In the same briefing, Australian shipbuilder Austal announced it was looking forward to bagging the contract to provide large patrol vessels for the Philippine Navy.
“We have growing aspirations to increase the level of technology transfer, and we see further projects over the next few months, which we hope we’ll be in a position to provide some updates now. I’m specifically referring to the offshore patrol vessels program for the Philippine Navy,” Austal regional director Dave Shiner said.
Since 2012, Austal has been operating a design and shipbuilding facility in Balamban, Cebu.
To date, it has produced 19 vessels to 11 operators in 10 countries. Its local workforce also expanded to 900 employees from just around 50 staff when it started its operation in the Philippines.
“The geographic location of the Philippines plays an incredibly important part in all of that. We see that being centered to that growth moving forward,” Shiner said.
He added Austal is also committed to the development of the country’s sovereign shipbuilding, designing, and building capabilities.
“We are actively looking at in-service support teams and tools to enable the ongoing support, repairing, and maintenance to all the Philippines agencies, be it Navy or Coast Guard,” he said.
The Australian Embassy here and Austal are also looking forward to finalizing negotiations in taking over the Hanjin facility in the Subic Bay Metropolitan Authority (SBMA).
“I’m hopeful that there will be some progress made in the next month or two that we’ll see a finalization of all those negotiations,” Robinson said.
He said bagging the Hanjin facility deal will push further expansion for Austal in the Philippines.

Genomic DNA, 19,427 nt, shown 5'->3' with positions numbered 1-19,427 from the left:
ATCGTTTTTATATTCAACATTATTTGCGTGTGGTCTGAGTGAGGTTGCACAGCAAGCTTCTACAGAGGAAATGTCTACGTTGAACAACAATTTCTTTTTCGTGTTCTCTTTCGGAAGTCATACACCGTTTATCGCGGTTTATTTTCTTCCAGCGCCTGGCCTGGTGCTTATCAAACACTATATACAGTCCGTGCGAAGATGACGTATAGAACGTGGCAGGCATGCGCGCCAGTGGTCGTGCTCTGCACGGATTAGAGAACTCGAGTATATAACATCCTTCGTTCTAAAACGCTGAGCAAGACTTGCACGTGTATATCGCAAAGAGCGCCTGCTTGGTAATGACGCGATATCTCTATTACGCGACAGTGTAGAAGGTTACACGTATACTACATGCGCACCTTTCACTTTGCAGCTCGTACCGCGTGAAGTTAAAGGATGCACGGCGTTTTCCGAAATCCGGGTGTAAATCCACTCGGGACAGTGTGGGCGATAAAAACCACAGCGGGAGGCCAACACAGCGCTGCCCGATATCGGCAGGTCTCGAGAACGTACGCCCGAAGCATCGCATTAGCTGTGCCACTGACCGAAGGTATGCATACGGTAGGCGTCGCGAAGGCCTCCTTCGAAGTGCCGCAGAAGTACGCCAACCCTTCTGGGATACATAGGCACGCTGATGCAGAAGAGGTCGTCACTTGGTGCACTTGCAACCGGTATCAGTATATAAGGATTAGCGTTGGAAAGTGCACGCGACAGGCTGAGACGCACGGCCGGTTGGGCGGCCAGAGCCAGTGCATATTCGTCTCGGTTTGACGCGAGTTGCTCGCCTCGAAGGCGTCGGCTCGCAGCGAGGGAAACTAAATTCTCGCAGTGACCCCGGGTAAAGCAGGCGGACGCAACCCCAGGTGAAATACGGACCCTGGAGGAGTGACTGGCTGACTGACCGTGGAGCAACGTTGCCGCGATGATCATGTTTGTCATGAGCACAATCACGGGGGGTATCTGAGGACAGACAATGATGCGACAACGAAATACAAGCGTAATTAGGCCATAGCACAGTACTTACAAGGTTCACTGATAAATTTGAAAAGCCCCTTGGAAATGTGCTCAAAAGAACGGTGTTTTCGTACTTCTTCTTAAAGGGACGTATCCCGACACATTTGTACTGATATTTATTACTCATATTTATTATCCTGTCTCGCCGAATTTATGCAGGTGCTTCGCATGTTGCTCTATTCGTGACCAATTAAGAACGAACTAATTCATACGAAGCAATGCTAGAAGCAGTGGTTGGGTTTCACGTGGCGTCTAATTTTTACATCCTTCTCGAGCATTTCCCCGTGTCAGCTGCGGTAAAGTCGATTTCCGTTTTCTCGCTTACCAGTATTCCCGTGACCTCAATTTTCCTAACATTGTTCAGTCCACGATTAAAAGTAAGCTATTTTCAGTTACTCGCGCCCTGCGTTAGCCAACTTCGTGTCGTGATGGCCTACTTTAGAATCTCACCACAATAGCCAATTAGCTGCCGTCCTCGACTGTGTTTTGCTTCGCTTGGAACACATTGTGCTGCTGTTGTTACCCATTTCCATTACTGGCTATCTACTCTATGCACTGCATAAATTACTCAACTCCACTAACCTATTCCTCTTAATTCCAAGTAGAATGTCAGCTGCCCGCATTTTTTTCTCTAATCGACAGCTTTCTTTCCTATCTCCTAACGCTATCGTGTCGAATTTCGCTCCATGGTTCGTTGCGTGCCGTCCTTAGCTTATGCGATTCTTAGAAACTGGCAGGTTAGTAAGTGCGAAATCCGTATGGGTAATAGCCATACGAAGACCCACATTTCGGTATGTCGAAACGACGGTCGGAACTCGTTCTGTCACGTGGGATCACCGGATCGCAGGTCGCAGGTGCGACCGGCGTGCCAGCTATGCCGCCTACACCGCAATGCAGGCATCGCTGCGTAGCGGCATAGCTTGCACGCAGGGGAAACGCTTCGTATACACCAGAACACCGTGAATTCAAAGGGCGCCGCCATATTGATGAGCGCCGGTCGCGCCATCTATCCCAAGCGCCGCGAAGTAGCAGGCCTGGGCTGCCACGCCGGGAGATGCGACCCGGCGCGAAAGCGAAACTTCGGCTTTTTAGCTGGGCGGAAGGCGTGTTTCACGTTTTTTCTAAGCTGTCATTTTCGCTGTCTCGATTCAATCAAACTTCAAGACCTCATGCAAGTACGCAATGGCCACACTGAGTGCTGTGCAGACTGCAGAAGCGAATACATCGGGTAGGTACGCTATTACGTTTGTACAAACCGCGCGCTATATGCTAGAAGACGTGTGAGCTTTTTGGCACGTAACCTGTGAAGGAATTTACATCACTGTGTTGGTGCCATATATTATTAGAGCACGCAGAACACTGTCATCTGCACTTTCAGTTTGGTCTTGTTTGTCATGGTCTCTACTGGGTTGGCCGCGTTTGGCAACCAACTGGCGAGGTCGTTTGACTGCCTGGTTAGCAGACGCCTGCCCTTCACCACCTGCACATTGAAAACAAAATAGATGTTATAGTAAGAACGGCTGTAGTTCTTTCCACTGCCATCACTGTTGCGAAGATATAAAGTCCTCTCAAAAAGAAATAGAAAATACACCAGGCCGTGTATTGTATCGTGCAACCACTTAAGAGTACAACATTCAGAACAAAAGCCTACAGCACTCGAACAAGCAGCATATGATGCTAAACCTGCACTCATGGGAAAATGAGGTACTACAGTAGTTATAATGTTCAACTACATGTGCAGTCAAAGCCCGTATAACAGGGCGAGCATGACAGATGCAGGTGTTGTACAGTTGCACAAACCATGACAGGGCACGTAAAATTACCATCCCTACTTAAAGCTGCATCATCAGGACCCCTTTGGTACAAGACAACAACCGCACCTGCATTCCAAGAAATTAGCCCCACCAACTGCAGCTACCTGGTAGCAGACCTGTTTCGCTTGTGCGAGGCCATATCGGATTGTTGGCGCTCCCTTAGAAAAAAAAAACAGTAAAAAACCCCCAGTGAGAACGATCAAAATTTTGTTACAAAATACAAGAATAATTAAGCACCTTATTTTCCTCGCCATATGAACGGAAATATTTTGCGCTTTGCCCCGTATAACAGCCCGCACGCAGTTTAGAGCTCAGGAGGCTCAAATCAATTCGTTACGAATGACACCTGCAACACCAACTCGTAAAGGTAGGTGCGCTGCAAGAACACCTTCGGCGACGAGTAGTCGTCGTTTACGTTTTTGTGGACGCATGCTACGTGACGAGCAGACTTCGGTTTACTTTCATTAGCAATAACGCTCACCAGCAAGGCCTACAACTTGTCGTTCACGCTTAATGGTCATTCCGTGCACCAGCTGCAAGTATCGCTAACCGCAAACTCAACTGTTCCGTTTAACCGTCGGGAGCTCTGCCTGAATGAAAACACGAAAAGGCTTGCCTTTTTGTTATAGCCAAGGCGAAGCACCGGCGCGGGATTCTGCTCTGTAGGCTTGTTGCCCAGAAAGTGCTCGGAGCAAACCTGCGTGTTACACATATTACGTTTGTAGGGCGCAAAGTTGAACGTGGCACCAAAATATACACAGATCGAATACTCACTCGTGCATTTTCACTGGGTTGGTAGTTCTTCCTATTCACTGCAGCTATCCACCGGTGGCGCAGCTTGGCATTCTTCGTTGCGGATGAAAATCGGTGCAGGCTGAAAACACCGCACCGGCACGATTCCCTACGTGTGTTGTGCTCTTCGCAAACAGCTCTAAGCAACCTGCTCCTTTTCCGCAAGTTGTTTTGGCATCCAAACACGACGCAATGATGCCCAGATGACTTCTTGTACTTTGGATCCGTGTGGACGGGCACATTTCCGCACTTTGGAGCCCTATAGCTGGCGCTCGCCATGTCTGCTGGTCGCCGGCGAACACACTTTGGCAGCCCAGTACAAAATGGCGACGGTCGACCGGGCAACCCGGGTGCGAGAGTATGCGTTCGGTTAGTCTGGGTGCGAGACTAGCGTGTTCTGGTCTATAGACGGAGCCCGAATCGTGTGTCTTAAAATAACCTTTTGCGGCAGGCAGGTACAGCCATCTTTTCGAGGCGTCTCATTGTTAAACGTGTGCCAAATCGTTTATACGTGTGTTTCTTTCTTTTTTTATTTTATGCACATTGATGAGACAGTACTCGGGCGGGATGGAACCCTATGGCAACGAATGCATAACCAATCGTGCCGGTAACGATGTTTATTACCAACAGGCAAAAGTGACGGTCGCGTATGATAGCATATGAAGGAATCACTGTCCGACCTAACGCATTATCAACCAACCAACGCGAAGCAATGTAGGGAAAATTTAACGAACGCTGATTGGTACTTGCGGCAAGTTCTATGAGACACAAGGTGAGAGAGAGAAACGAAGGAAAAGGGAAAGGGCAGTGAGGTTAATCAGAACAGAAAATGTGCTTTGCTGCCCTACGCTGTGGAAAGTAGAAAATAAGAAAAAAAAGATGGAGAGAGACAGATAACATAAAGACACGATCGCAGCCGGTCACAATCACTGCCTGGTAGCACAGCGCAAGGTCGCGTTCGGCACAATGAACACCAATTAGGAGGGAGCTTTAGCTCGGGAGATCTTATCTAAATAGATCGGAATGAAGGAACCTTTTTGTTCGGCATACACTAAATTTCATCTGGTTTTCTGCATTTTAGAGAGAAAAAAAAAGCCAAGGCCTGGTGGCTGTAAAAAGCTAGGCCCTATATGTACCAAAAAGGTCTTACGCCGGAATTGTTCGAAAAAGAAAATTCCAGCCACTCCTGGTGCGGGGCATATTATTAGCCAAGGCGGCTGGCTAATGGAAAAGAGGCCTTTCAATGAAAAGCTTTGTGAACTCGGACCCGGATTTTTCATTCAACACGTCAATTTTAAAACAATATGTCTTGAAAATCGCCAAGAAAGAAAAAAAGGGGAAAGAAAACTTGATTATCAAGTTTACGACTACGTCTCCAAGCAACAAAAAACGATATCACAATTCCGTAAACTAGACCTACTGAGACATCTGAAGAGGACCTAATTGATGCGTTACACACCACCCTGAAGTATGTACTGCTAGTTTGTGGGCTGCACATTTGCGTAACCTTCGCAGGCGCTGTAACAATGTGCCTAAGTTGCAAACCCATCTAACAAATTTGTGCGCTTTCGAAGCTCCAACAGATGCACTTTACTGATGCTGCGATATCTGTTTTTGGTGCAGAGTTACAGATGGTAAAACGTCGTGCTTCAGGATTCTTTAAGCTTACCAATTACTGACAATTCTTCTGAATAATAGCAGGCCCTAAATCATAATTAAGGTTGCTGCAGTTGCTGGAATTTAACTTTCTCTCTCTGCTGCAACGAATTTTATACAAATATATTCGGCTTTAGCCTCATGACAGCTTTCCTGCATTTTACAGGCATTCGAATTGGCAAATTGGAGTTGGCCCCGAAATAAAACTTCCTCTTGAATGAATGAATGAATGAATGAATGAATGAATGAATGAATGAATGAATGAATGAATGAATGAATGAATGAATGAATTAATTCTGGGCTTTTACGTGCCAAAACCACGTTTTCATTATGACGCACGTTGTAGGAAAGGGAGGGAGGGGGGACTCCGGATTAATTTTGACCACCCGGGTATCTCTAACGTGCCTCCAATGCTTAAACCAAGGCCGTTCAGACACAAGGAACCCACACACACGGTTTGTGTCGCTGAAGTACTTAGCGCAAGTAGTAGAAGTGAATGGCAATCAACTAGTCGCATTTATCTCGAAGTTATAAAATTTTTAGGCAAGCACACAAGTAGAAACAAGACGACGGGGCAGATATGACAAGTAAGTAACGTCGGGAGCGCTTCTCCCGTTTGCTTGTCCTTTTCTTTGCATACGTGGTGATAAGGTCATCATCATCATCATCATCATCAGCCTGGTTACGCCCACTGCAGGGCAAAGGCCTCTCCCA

“You heard today about Austal’s commitment to the Philippines, where Austal really wants to invest further and become a shipbuilder of choice for the Philippines and the region. And that Hanjin facility, if that comes to the fore, will be a marvelous way to enable that,” he added.
In related developments, Japan has begun providing the Philippine military with lifesaving equipment adopted by the Self-Defense Forces, defense and foreign ministry officials have said, making it the first time that Tokyo has offered SDF equipment to a foreign armed force using its official development assistance.
The supply of the equipment, also available for civilian use, is intended to strengthen defense ties with the Philippines as the two countries are faced with China's assertive claims in the East and South China seas.
The aid was made possible following Japan's policy shift in its 2015 foreign aid charter that enabled the government to use ODA to support foreign armed forces in noncombat areas such as disaster relief, infrastructure building and coast guard activities.
Closer defense ties between Tokyo and Manila came on top of a $100 million agreement in August last year that allows Mitsubishi Electric Corp. to export an air radar system to the Philippines armed forces.
The latest deal involves ODA totaling 120 million yen ($1.1 million) for the delivery of disaster-relief tools including jackhammers, sonars, and engine cutters among others, according to the Defense Ministry.
After the delivery is completed, Ground Self-Defense Force personnel will be sent to train units of the Philippine forces in their use, the ministry said.